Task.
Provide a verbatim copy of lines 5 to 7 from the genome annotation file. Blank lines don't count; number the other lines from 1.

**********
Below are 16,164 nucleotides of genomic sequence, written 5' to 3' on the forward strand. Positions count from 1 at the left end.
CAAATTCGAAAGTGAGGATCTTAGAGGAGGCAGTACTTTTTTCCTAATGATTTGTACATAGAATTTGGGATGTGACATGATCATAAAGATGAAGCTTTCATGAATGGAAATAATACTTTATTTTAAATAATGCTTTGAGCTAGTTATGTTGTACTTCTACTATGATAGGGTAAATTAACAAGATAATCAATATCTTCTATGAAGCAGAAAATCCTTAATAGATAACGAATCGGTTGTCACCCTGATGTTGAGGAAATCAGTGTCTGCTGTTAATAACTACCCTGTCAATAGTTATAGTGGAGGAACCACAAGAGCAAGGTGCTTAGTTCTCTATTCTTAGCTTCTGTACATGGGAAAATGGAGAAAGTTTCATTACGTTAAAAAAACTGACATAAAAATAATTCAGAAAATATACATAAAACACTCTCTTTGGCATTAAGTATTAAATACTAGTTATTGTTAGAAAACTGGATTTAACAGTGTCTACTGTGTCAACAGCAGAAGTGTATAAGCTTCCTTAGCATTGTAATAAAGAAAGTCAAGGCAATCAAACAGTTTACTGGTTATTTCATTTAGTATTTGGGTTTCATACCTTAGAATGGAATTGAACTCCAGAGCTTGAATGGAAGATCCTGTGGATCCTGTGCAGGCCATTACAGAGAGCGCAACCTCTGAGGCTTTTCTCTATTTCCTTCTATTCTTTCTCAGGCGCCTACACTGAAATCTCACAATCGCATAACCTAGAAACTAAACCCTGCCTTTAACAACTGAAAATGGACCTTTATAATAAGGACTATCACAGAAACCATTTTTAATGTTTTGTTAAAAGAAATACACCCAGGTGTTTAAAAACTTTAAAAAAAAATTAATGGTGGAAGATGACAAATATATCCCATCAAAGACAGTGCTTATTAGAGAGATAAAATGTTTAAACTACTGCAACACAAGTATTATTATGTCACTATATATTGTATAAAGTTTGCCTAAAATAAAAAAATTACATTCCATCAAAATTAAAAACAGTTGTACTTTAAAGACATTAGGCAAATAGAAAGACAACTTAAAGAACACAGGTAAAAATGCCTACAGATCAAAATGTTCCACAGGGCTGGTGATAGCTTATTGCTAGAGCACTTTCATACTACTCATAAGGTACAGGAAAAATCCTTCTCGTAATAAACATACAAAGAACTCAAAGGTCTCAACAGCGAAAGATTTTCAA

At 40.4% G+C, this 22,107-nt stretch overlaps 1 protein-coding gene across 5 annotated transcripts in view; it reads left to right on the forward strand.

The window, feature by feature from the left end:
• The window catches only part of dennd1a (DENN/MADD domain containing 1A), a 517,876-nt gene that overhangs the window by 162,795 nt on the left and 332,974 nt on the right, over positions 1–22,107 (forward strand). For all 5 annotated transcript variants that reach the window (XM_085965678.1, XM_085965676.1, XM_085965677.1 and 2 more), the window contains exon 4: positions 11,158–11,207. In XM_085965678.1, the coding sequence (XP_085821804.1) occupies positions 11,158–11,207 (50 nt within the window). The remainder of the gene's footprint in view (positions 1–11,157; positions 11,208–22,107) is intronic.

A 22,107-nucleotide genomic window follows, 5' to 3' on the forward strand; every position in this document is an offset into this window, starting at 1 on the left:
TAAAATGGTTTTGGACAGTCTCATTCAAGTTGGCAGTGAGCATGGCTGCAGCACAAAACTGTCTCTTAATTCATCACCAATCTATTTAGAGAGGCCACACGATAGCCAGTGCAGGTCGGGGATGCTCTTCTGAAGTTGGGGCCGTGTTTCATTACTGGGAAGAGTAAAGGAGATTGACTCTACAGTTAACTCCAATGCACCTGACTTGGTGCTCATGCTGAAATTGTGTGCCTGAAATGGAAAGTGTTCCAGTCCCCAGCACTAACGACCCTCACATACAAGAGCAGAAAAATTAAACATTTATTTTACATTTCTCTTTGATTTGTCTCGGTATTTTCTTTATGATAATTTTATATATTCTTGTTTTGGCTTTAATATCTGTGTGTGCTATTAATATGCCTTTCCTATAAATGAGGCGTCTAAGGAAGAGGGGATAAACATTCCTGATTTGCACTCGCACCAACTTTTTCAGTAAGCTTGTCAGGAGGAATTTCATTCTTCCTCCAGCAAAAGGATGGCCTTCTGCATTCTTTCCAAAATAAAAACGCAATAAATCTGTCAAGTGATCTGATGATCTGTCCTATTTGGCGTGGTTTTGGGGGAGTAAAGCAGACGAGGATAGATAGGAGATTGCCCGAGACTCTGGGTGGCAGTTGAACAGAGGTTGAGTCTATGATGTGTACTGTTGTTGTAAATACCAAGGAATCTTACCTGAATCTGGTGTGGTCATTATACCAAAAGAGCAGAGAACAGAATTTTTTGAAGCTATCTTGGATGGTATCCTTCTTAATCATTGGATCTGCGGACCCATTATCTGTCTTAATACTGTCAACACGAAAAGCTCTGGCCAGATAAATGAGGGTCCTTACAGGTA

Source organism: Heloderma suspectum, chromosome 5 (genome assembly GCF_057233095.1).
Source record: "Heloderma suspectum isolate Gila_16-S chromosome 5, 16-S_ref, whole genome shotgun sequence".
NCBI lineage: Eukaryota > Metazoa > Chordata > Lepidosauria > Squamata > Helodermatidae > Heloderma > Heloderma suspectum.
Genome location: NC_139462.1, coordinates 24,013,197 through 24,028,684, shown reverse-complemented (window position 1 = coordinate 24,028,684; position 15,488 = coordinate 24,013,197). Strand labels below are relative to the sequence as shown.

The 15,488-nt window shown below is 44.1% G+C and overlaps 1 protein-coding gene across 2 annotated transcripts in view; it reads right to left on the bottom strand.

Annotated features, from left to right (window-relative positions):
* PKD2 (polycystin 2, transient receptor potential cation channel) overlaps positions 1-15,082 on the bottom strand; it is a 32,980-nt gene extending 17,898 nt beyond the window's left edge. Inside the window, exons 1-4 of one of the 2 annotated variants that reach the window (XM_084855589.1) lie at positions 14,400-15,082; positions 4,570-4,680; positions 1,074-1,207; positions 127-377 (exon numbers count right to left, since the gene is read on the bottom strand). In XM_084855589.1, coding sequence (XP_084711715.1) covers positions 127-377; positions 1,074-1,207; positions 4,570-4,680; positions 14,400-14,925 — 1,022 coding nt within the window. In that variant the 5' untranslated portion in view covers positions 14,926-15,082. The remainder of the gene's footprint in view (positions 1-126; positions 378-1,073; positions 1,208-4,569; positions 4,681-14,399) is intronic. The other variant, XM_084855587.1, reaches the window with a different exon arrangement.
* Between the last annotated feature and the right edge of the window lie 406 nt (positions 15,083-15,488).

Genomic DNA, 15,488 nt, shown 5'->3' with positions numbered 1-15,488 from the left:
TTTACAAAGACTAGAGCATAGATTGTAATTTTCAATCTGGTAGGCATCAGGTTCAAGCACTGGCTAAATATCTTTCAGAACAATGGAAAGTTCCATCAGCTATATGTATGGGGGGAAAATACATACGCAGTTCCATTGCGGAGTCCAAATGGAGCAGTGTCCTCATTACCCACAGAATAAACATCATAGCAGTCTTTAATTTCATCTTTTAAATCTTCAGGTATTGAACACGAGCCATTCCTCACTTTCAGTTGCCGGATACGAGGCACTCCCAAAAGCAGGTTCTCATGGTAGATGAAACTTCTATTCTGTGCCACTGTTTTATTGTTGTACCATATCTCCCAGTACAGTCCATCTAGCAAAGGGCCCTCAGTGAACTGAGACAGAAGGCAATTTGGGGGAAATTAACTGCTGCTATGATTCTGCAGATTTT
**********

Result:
• The window catches only part of dennd1a (DENN/MADD domain containing 1A), a 517,876-nt gene that overhangs the window by 162,795 nt on the left and 332,974 nt on the right, over positions 1–22,107 (forward strand). For all 5 annotated transcript variants that reach the window (XM_085965678.1, XM_085965676.1, XM_085965677.1 and 2 more), the window contains exon 4: positions 11,158–11,207. In XM_085965678.1, the coding sequence (XP_085821804.1) occupies positions 11,158–11,207 (50 nt within the window). The remainder of the gene's footprint in view (positions 1–11,157; positions 11,208–22,107) is intronic.

A 22,107-nucleotide genomic window follows, 5' to 3' on the forward strand; every position in this document is an offset into this window, starting at 1 on the left:
TAAAATGGTTTTGGACAGTCTCATTCAAGTTGGCAGTGAGCATGGCTGCAGCACAAAACTGTCTCTTAATTCATCACCAATCTATTTAGAGAGGCCACACGATAGCCAGTGCAGGTCGGGGATGCTCTTCTGAAGTTGGGGCCGTGTTTCATTACTGGGAAGAGTAAAGGAGATTGACTCTACAGTTAACTCCAATGCACCTGACTTGGTGCTCATGCTGAAATTGTGTGCCTGAAATGGAAAGTGTTCCAGTCCCCAGCACTAACGACCCTCACATACAAGAGCAGAAAAATTAAACATTTATTTTACATTTCTCTTTGATTTGTCTCGGTATTTTCTTTATGATAATTTTATATATTCTTGTTTTGGCTTTAATATCTGTGTGTGCTATTAATATGCCTTTCCTATAAATGAGGCGTCTAAGGAAGAGGGGATAAACATTCCTGATTTGCACTCGCACCAACTTTTTCAGTAAGCTTGTCAGGAGGAATTTCATTCTTCCTCCAGCAAAAGGATGGCCTTCTGCATTCTTTCCAAAATAAAAACGCAATAAATCTGTCAAGTGATCTGATGATCTGTCCTATTTGGCGTGGTTTTGGGGGAGTAAAGCAGACGAGGATAGATAGGAGATTGCCCGAGACTCTGGGTGGCAGTTGAACAGAGGTTGAGTCTATGATGTGTACTGTTGTTGTAAATACCAAGGAATCTTACCTGAATCTGGTGTGGTCATTATACCAAAAGAGCAGAGAACAGAATTTTTTGAAGCTATCTTGGATGGTATCCTTCTTAATCATTGGATCTGCGGACCCATTATCTGTCTTAATACTGTCAACACGAAAAGCTCTGGCCAGATAAATGAGGGTCCTTACAGGTA